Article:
The books I think I read in 2018

I’m not very systematic about how or what I read, though I suppose this is a step towards that. Last year I left at least a couple of books I really enjoyed off the list by accident, so there may be one or two I’ve missed this time too. We’ll never know.

Latecomers, Anita Brookner. A novel rooted in European history in a way that’s quite unusual for British authors. I didn’t enjoy it quite as much as Look At Me, which I read last year, but I admired it. Happy to read my way through the rest of Brookner.

Then We Came To The End, Joshua Ferris. Brilliant, original, funny and sad. Maybe 20% too long (I think that about most books). A seriously talented author, I’d be happy to pick up another.

Common Sense, The Turing Test, and the Quest for Real AI, Hector J. Levesque. I had high hopes for this but it’s a bit of a snooze.

How Emotions Are Made, Lisa Feldman Barrett. Interesting critique of conventional thinking on emotion, although as a new theory I found it disappointing, full of woolly concepts and sloppy thinking.

The Vital Question, Nick Lane. This book was too dense for me, or rather I was too dense for it. I think I know what a eukaryotic cell is now.

A Very English Scandal, John Preston. Pure reading pleasure from beginning to end. Astonishments on every page. A vivid portrait of England back when it really was run by the Establishment.

How Should a Person Be? Sheila Heti. Some books are all about “voice” — this is definitely one of those, and Heti’s voice is so free and fearless and funny. The spell wore off a bit in the last third but I’d still recommend.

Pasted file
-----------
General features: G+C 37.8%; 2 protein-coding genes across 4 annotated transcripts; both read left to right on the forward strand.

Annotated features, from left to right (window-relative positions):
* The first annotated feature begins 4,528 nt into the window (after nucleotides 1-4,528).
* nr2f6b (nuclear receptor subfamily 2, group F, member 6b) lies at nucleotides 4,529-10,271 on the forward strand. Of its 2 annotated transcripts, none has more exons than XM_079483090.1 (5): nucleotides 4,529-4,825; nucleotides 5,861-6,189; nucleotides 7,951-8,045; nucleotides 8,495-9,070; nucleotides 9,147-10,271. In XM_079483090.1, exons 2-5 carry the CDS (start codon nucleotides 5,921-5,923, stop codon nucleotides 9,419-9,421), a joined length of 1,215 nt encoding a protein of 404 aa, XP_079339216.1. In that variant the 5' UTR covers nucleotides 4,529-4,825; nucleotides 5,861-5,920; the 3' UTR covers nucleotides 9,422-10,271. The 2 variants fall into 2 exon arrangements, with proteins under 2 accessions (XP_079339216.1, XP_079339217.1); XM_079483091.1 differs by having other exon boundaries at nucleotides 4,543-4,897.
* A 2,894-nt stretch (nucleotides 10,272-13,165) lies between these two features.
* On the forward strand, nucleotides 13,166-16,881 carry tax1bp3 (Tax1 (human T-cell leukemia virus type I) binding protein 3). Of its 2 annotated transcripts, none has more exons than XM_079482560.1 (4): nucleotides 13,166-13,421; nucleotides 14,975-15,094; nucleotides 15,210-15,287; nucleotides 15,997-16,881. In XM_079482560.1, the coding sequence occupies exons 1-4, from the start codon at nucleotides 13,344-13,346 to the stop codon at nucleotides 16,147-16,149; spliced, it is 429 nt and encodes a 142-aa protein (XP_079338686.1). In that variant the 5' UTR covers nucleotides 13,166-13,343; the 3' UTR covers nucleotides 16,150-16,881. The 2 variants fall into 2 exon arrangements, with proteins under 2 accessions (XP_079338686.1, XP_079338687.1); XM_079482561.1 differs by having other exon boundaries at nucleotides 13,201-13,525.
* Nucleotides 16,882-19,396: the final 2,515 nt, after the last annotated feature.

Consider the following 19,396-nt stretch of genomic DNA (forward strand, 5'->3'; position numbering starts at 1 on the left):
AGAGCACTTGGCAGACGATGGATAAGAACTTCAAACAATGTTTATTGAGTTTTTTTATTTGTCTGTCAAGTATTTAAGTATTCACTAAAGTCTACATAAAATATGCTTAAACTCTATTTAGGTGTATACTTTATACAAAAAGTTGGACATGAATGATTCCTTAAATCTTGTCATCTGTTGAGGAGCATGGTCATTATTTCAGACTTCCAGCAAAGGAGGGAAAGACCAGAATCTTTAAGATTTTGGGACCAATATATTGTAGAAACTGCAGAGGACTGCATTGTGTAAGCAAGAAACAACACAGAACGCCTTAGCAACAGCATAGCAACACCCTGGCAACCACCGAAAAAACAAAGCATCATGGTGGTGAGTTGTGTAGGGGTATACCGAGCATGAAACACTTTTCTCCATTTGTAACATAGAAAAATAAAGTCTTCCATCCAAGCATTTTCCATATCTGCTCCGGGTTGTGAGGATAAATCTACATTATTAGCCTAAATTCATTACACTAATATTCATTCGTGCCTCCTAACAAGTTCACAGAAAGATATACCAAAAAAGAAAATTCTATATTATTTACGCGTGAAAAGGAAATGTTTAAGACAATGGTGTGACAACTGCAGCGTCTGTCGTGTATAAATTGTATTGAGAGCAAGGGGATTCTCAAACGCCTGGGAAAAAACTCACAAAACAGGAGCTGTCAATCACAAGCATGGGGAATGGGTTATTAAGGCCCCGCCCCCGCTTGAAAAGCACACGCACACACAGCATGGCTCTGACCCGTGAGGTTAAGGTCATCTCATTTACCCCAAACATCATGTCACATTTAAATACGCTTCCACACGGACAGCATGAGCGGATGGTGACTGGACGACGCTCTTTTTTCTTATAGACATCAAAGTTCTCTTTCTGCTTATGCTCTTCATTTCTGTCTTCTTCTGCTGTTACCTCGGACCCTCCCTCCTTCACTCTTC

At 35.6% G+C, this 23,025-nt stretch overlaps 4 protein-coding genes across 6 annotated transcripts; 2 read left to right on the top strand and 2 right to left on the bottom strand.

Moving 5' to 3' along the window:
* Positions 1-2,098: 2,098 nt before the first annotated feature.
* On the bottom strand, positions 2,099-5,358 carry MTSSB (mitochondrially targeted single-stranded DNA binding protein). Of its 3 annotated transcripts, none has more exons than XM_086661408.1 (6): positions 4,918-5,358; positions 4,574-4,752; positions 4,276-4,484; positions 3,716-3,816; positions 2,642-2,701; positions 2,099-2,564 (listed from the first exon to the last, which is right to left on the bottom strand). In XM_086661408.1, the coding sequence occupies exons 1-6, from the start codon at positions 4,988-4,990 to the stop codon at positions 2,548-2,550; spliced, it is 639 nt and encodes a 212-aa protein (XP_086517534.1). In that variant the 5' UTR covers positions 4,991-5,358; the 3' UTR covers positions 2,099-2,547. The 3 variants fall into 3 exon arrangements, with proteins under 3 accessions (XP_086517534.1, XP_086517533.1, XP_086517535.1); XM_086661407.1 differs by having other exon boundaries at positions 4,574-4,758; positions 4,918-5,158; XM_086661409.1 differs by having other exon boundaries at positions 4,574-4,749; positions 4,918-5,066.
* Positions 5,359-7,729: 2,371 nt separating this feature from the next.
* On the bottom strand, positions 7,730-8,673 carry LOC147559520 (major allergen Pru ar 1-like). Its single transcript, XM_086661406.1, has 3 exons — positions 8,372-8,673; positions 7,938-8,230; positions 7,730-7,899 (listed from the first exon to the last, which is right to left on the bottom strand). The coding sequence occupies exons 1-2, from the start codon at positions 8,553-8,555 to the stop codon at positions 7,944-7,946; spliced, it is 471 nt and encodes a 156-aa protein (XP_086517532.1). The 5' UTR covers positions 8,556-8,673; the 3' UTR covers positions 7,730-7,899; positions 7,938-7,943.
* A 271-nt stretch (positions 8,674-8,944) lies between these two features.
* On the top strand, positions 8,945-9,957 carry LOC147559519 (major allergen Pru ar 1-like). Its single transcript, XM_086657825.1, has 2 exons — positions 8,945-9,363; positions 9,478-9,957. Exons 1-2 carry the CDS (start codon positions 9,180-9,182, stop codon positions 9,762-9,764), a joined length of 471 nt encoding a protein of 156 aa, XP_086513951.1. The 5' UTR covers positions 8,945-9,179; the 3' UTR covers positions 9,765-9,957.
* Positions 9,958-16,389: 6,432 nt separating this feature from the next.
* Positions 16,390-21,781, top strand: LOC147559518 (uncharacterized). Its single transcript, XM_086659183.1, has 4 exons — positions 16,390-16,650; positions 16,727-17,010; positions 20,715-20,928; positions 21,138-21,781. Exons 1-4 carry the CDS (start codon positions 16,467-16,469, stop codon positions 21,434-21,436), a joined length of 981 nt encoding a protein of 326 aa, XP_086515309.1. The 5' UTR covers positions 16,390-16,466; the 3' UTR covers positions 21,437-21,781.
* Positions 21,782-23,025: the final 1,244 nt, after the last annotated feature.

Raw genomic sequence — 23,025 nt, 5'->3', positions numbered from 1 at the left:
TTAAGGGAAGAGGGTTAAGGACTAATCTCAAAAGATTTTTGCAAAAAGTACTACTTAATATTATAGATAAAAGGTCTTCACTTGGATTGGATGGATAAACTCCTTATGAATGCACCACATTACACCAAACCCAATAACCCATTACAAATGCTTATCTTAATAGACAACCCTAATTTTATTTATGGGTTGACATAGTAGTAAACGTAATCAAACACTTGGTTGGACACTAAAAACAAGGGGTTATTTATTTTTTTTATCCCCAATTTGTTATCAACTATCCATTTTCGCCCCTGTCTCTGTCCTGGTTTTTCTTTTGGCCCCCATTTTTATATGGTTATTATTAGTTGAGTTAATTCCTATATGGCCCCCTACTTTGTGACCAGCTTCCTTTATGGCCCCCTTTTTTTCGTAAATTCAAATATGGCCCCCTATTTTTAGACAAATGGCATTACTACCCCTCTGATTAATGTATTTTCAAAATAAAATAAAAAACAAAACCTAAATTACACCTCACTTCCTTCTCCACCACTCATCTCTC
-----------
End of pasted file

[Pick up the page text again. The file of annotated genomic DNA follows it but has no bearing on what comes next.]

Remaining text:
Petty: The Biography, Warren Zanes. One of the best rock biographies I’ve ever read, and I’m not even a Petty fan in particular. It’s about more than just Petty; it’s a meditation on the politics of rock bands. Which inspired me to write this.

The Sense of an Ending, Julian Barnes. I haven’t read any JB for years and this reminded me why I stopped. Small, predictable, parochial. Every metaphor laboriously explained. Sunday evening TV.

The Honor Code; How Moral Revolutions Happen, Kwame Anthony Appiah. Interesting exploration of how countries changed their minds on slavery, duelling, foot-binding.

Prediction Machines, Ajay Agrawal and Joshua Gans. Not bad but I read it for work and would not recommend reading it for pleasure.

Beatles ’66: The Revolutionary Year, Steve Turner. Well researched, well crafted account of what you will agree, after reading it, was the pivotal year in the band’s artistic development.

Erving Goffman, Interaction Ritual: Essays on Face-to-Face Behaviour. Academic work, quite dry, but perceptive and penetrating about human interaction. Everything Goffman wrote is interesting.

Selected Essays, Virginia Woolf. In my opinion, this kid can write.

Roland Barthes, Camera Lucida. Dense, opaque, jargon-ridden, yet somehow moving and melancholic.

The Hard Thing About Hard Things, Ben Horowitz. One of the best business books I’ve read, well written, fascinating on the pressures, problems and politics of running a business.

Algorithms To Live By: The Computer Science of Human Decisions, Brian Christian and Tom Griffiths. This is very clever and enjoyable, challenging and mind-stretching at times if you are not used to thinking in comp-sci or statistical terms, but that exactly is why I found it valuable.

The Kingdom, Emmanuel Carrère. Bonkers and brilliant.

The Lessons of History, Will & Ariel Durant. The truth is that you can’t really learn anything from history, except why we got here (which is why you should read it). But I enjoyed the authors’ old-fashioned, sweepingly imperious confidence.

How To Think, Alan Jacobs. Loved this. Condenses half a century or so of one man’s thinking about thinking into a short and stimulating read. Richly eclectic set of reference points.

I Am Dynamite! A Life of Friedrich Nietzsche, Sue Prideaux. Enjoyable biography of Nietzsche, which makes him likeable as well as bizarre and brilliant. Less sympathetic portrayal of Richard and Cosima Wagner.

The Enigma of Reason: A New Theory of Human Understanding, Dan Sperber and Hugo Mercier. Every bit as ambitious as its sub-title suggests — and they carry it off. An intellectual thriller, rigorously argued and elegantly written.

Author of 'CONFLICTED: How Productive Disagreements Lead to Better Outcomes’ (Faber/HarperCollins) @mrianleslie

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